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I take a list of $2*m$ natural numbers {$n_k$}. I encode them in some way together to a single bit sequence. Now I feed this bit sequence to a Turing machine $T$. Call the statement "For all $n_1$, there exists an $n_2$ so that for all $n_3$, there exists an $n_4$... so that for all $n_{2*m-1}$, there exists an $n_{2*m}$ so that the Turing machine $T$ halts." statement $S_m$.

Now: Can statements of the form "There exists a $m$ so that statement $S_m$ is true" be, in general, formalized within the general notation for number-theoretic statements; does it lie in the Kleene Hierarchy?

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I believe that you are essentially just asking about Post's theorem. It isn't clear to me if the machine $T$ is supposed to be fixed, or if it is a parameter somehow. It is also not clear to me whether this is a research-level question; once the details are clarified Post's theorem will almost certainly give an immediate answer. – Carl Mummert Jan 18 '12 at 12:28

The answer is no.

Consider first the following version of the question. Regarding your Turing machine $T$ as a parameter, let $\varphi_{T,m}$ be the statement: $$\forall n_1\exists n_2\forall n_3\cdots\exists n_{2m}\ \ T\ \text{ accepts }\ \langle n_1,n_2,\ldots,n_{2m}\rangle.$$

The question is whether $\varphi_{T,m}$ is an assertion about $T$ and $m$ that exists in the Kleene hierarchy. In other words, does the set $S=\{(T,m)\mid \varphi_{T,m}\}$ have arithmetic complexity?

The answer to this version of the question is no. This set has hyperarithmetic complexity, which is on top of the Kleene arithmetic hierarchy. The reason is that it is essentially a truth predicate for arithmetic truth. For any $\Sigma_{2m}$ sentence $\forall n_1\cdots\exists n_{2m}A(\vec n)$, where $A$ is $\Delta_0$, let $T$ be a Turing machine accepting the satisfying instances of $A$, and thus $\theta$ is true exactly when $\varphi_{T,m}$. It follows that one can compute all the iterated jumps $0^{(n)}$ from an oracle for $S$, and thus it has higher complexity than $\Sigma_n$ for any particular $n$. Meanwhile, the set $S$ is computable from the omega jump $0^{(\omega)}=\oplus_n 0^{(n)}=\{\langle n,x\rangle\mid x\in 0^{(n)}\}$, since we can decide $\Sigma_n$ truth uniformly from $0^{(n)}$. Thus, the set $S$ is Turing equivalent to $0^{(\omega)}$. This oracle is Turing equivalent to the set $\{{}^\ulcorner\varphi^\urcorner \mid \mathbb{N}\models\varphi\}$, as $\varphi$ ranges over the arithmetic assertions. This set is known as TA, for ``true arithmetic''.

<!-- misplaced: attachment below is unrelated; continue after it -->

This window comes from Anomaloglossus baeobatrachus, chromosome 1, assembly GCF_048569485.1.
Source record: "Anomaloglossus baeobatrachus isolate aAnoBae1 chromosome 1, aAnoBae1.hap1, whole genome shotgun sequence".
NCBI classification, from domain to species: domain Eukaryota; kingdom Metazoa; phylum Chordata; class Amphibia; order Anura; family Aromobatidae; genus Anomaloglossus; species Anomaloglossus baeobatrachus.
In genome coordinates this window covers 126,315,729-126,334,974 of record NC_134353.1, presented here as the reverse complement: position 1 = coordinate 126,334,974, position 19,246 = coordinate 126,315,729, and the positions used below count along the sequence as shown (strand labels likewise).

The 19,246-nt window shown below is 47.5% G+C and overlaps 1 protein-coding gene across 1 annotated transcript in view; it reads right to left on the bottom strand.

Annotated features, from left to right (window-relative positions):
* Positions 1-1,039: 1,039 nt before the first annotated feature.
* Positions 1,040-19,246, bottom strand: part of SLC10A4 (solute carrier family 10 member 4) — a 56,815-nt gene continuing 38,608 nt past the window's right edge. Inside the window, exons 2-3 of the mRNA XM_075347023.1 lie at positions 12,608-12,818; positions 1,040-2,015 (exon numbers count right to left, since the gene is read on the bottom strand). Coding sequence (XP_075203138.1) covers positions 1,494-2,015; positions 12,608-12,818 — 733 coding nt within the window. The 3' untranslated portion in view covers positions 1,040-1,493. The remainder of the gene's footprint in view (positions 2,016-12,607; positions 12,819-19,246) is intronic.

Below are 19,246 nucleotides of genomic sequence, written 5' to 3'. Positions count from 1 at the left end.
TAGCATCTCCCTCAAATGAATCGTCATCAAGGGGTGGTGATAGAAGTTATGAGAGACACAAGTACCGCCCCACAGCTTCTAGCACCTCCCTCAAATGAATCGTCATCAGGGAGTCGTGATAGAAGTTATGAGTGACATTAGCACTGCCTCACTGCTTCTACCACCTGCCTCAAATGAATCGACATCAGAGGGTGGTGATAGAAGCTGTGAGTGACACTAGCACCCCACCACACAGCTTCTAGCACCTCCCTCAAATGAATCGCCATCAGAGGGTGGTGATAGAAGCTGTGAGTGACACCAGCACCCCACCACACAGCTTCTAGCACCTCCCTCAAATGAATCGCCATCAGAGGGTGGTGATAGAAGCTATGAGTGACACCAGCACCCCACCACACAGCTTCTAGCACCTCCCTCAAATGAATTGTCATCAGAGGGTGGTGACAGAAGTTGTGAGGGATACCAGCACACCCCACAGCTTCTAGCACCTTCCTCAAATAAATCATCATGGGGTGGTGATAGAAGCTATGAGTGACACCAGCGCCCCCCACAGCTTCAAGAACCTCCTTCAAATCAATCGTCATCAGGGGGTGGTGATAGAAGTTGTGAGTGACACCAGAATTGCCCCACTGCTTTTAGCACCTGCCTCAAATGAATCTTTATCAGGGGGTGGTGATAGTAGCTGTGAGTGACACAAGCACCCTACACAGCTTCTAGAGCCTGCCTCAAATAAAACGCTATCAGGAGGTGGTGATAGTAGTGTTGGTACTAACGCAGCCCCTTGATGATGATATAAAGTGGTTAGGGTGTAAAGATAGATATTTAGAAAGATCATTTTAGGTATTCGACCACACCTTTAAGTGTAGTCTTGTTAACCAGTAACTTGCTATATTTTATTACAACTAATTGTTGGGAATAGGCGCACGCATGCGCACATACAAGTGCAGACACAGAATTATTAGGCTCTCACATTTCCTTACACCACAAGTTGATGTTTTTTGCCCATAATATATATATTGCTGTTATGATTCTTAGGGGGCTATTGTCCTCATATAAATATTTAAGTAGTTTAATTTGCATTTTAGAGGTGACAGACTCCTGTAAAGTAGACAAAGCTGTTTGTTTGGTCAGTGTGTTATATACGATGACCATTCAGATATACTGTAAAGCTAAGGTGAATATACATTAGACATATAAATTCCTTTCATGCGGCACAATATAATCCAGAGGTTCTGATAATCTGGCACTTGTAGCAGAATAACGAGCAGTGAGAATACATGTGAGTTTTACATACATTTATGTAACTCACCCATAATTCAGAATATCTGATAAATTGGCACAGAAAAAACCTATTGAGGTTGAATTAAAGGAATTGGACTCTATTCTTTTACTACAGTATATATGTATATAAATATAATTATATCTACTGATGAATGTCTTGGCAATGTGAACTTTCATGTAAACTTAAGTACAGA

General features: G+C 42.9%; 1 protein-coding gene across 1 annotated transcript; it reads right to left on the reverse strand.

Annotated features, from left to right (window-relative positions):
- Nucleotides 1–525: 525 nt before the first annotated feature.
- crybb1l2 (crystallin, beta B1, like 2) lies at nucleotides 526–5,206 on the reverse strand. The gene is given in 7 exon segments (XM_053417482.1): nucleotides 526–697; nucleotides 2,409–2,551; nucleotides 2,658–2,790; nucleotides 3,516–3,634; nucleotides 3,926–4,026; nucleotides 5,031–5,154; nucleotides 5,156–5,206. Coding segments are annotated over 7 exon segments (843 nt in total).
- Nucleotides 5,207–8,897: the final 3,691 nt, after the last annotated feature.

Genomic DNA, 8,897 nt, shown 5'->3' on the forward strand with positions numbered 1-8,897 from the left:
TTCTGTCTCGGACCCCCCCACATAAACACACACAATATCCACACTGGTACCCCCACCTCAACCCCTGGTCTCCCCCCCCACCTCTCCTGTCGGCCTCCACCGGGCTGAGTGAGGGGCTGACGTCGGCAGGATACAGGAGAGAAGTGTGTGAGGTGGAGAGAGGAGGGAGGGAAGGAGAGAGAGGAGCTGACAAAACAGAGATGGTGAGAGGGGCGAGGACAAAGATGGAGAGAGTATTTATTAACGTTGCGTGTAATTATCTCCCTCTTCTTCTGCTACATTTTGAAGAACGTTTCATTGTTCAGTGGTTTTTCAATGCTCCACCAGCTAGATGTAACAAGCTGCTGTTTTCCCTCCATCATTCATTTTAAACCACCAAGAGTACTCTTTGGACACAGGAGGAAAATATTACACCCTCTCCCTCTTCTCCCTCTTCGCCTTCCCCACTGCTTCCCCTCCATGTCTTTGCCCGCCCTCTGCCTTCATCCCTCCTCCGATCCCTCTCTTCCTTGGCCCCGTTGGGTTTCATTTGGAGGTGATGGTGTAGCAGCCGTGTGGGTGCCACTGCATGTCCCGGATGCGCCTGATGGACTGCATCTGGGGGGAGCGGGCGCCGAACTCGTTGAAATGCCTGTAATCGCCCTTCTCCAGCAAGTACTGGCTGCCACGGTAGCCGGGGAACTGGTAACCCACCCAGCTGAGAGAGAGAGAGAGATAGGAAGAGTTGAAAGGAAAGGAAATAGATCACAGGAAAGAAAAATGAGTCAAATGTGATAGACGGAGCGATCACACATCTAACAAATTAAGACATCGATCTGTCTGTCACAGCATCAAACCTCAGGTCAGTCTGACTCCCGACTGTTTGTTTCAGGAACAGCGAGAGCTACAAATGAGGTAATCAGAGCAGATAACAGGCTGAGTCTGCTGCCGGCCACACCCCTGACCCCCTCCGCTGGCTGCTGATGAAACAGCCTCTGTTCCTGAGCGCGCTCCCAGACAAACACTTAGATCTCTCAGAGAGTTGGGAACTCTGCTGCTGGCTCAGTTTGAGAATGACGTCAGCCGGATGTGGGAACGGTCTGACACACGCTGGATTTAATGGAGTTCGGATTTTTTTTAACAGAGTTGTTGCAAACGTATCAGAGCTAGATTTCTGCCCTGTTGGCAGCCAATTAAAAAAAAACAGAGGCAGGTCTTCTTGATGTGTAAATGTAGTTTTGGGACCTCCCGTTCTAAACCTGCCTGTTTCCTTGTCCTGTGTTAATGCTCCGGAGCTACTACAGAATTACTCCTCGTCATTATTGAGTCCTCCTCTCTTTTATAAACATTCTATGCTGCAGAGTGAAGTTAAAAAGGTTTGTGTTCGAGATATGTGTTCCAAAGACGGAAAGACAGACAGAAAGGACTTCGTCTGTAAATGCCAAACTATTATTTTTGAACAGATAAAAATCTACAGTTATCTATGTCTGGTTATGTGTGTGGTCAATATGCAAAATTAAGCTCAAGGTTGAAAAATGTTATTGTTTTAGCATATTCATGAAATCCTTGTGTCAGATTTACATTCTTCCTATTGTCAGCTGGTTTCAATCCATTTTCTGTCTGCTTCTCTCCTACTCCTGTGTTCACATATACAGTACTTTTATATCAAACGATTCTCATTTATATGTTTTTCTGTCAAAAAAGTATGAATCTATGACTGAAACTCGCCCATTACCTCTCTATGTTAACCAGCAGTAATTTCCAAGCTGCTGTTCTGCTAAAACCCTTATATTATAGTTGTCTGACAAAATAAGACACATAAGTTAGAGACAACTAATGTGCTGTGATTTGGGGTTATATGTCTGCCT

The succinct way to say it is: arithmetic truth is not arithmetic.

Now let's turn to your actual question, which is about the assertion $\exists m\ \varphi_{T,m}$, where you have quantified over $m$. Thus, your question is inquiring about the complexity of the set $\{T\mid \exists m\ \varphi_{T,m}\}$. The argument above gives the hyperarithmetic iterated jump $0^{(\omega+1)}$ as an upper bound on the complexity of this, since we can compute arithmetic truth from $0^{(\omega)}$, and you've added one more quantifier on top of this. Conversely, let's prove that the statement is not arithmetic. For any arithmetic sentence $\theta=\forall n_1\exists n_2\cdot \exists n_{2k}\psi(\vec n)$, where $\psi$ is $\Delta_0$, let $T$ be a Turing machine that accepts $\vec x$ just in case $\vec x$ has length $2k$ and $\psi(\vec x)$ holds. Thus, $\varphi_{T,m}$ holds if and only if $m=k$ and $\theta$ holds. Thus, your statement $\exists m\ \varphi_{T,m}$ holds if and only if $\theta$ holds. Thus, we have reduced TA to your set, and so your set is strictly in the hyperarithmetic hierarchy. So the answer is no.

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